(2) Medical Staff Incidental Benefits
The other meal/gift related exception that applies to non-employed physicians is the “Medical Staff Incidental Benefits” exception (§411.357(m)). While it is helpful that CMS has recognized that the Stark regulations should include an exception that recognizes a number of traditional relationships between a hospital and the physicians who are appointed to its medical staff, this exception is still relatively narrow and has a number of requirements, including the requirements that the item or services be offered to all staff members practicing in the same specialty without regard to the volume or value of their referrals to the hospital, provided only during periods when the medical staff members are making rounds or are engaged in other activities that benefit the hospital or its patients, used by the medical staff member “on the hospital’s campus,” be reasonably related to the delivery of medical services at the hospital, and not intended to induce referrals.
Also, the compensation must be of low value. Originally, each item was valued at $25 or less, and subject to the same inflation adjustment used in the non-monetary compensation exception. In Calendar Year 2021 this amount has been adjusted to $37 per occurrence. Future updates can be found at the same area of the CMS website as the update for non-monetary compensation. However, there is no annual limit and so there is not the same need for the per physician records to be maintained as there is for the above-described exception – but the hospital should keep records of the incidental benefits provided and their costs.
This is the so-called “free lunch exception.” Therefore, assuming that all of the requirements to the exception are met, a hospital may provide free meals, free parking or any other “on campus” incidental benefit that it normally provides to all members of its medical staff practicing in the same specialty without fear that that benefit will be construed as a prohibited compensation arrangement, so long as each individual benefit (i.e., each meal) is less than $37 in 2021 even if the aggregate value of all of the benefits provided to a physician over the course of a year exceeds $429 in Calendar Year 2021. That said, based on the facts that you have provided (i.e., the off-campus location of the meeting), this exception will not apply.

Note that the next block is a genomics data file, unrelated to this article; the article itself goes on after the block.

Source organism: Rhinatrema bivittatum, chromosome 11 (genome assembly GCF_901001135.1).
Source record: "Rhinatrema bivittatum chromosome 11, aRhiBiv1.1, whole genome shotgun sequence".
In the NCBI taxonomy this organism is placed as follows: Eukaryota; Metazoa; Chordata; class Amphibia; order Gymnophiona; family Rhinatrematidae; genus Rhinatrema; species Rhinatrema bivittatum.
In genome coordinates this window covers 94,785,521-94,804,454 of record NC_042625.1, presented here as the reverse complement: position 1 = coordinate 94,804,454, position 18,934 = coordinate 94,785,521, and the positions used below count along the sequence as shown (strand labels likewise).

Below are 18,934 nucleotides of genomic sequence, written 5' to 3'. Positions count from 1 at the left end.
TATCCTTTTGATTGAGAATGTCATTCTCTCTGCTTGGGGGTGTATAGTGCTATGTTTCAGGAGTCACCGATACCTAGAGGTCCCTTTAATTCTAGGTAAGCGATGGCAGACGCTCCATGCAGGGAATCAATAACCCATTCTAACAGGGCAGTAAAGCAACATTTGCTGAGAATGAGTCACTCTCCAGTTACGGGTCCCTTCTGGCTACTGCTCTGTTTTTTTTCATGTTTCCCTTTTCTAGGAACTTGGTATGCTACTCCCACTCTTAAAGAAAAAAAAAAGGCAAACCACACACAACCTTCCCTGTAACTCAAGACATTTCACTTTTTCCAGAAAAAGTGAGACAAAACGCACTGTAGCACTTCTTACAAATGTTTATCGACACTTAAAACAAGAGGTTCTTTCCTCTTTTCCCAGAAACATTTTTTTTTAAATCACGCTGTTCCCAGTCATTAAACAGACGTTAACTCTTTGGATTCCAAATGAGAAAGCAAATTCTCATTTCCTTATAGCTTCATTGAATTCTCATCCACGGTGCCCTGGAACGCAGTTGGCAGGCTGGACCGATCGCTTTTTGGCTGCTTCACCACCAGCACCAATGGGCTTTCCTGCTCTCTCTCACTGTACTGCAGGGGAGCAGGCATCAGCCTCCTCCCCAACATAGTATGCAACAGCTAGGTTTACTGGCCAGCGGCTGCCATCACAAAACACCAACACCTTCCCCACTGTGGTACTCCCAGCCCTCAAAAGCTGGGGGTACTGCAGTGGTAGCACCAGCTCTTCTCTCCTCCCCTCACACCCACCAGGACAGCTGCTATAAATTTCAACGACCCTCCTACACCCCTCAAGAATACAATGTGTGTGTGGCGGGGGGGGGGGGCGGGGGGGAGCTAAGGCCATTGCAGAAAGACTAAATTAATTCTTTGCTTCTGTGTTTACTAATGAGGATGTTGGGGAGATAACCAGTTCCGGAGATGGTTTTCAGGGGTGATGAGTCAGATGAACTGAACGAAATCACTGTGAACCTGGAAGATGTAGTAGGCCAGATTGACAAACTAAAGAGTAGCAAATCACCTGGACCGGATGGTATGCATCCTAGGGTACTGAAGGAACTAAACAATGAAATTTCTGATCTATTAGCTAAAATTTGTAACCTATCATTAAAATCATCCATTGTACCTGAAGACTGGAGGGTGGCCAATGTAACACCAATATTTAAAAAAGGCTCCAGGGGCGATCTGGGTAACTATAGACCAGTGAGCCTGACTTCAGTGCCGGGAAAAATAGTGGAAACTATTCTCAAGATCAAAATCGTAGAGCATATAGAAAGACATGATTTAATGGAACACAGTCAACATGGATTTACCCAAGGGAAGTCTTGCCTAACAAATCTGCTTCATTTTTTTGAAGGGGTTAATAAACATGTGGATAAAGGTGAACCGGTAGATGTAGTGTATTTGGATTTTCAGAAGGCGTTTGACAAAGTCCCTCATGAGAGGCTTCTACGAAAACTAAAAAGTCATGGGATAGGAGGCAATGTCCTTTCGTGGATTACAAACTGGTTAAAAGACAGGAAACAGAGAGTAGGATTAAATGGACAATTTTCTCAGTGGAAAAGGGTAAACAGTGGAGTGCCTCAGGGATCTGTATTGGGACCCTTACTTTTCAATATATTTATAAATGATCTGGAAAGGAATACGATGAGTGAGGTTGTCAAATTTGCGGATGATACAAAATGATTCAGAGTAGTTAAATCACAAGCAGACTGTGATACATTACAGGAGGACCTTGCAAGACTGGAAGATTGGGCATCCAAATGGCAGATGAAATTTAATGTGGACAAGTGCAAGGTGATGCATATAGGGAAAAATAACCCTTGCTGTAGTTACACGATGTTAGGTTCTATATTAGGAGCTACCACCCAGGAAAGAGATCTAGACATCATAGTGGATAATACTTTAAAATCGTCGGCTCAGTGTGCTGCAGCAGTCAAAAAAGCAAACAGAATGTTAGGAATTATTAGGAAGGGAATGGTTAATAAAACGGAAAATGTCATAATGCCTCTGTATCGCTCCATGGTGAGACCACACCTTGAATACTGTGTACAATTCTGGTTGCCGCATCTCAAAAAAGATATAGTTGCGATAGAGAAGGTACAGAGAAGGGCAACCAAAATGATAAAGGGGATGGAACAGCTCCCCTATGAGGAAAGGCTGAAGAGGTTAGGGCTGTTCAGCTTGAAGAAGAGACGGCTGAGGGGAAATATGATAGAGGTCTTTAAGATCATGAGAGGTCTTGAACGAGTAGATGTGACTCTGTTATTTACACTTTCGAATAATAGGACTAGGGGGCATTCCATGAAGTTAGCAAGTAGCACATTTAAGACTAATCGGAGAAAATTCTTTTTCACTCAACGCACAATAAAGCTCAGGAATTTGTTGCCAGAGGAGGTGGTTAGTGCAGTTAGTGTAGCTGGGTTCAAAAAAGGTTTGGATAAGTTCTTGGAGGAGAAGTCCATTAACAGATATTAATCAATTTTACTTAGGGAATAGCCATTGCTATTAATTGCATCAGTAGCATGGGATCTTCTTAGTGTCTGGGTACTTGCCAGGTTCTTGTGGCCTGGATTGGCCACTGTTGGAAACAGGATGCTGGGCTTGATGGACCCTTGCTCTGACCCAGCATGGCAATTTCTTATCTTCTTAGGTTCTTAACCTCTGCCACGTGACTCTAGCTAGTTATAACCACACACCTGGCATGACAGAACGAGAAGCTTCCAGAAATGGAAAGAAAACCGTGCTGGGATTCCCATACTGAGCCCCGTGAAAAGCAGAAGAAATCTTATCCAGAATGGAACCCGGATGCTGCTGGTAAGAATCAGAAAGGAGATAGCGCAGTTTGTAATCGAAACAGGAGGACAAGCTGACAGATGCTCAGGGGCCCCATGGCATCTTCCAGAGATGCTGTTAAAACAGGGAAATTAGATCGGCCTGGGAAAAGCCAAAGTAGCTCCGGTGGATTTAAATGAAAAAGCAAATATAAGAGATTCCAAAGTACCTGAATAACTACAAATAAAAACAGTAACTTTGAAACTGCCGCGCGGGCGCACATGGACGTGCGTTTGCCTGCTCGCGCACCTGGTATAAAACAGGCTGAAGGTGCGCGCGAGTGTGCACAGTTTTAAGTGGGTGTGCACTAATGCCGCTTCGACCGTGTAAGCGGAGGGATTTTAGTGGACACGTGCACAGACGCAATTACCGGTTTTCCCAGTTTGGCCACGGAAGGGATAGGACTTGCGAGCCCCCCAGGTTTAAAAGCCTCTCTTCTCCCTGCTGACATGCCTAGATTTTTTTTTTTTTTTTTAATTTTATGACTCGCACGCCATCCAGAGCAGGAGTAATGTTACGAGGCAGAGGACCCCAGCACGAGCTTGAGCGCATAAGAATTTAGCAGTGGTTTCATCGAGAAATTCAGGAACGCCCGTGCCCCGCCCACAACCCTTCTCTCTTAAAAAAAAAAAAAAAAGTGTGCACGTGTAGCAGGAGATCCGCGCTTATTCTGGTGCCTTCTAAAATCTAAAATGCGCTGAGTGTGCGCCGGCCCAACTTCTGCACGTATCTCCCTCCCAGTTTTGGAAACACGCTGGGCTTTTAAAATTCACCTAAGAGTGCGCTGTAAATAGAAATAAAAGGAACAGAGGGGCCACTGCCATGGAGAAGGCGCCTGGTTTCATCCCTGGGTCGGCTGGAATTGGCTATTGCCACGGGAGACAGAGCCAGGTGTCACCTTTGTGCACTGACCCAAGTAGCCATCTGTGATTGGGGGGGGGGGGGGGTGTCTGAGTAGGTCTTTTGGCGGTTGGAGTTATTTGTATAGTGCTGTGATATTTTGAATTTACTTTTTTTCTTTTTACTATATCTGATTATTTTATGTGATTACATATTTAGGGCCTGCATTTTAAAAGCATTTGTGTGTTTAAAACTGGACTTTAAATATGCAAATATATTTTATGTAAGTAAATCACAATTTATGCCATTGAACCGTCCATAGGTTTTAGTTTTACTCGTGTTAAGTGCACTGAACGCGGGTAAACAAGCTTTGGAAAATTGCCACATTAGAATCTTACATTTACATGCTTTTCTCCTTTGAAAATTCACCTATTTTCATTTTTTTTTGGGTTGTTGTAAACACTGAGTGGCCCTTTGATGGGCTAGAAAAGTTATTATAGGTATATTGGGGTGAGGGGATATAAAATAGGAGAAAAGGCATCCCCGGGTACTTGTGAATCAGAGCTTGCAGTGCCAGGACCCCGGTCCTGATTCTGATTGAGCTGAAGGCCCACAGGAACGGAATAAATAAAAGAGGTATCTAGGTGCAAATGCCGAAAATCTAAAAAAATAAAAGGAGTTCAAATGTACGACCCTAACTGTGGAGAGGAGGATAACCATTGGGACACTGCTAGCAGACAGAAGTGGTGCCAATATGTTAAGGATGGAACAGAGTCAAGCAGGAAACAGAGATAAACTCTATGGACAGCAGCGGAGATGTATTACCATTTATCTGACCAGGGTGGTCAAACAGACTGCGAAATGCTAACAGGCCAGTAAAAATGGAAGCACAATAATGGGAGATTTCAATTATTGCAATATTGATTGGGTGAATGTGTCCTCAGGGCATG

(3) Compliance Training Exception
There is a broad exception that permits a hospital to provide compliance training to a physician or to a physician’s staff, so long as the training is “held in the local community or service area” 42 C.F.R. §411.357(o) Compliance training is defined in this exception and is pretty broad – so it should apply to a medical staff committee meetings and most medical staff educational meetings. While the exception will permit the hospital to provide the training and CME so long as compliance training is the primary purpose of the program, this exception does not address serving food at the training. While this exception should protect the training itself that you have described, we do not recommend relying on this exception to serve food at any such program.
(4) Limited Remuneration to a Physician Exception – Added January 19, 2021
A new exception that became effective on January 19, 2021 will apply to a number of situations, including the one that you have described if none of the other exceptions apply. It does not require a written agreement, is very broad and permits a payment of up to $5,000 per Calendar Year per physician (with the $5,000/Calendar Year limit to be indexed to inflation in the same manner as the two exceptions described above).
Since this exception is new there is no case law interpreting. However, it does not require a written agreement and is very broad. While it has the disadvantage of requiring the hospital to track the amount paid to each physician each year (we recommend that you determine the amount/physician in the same manner described above), it will, in our opinion, cover the training that you described and much more.
We recommend relying on this exception first and should the $5,000/Calendar Year limit be exhausted then you may rely on the nonmonetary exception described above for the balance of the then applicable annual benefit.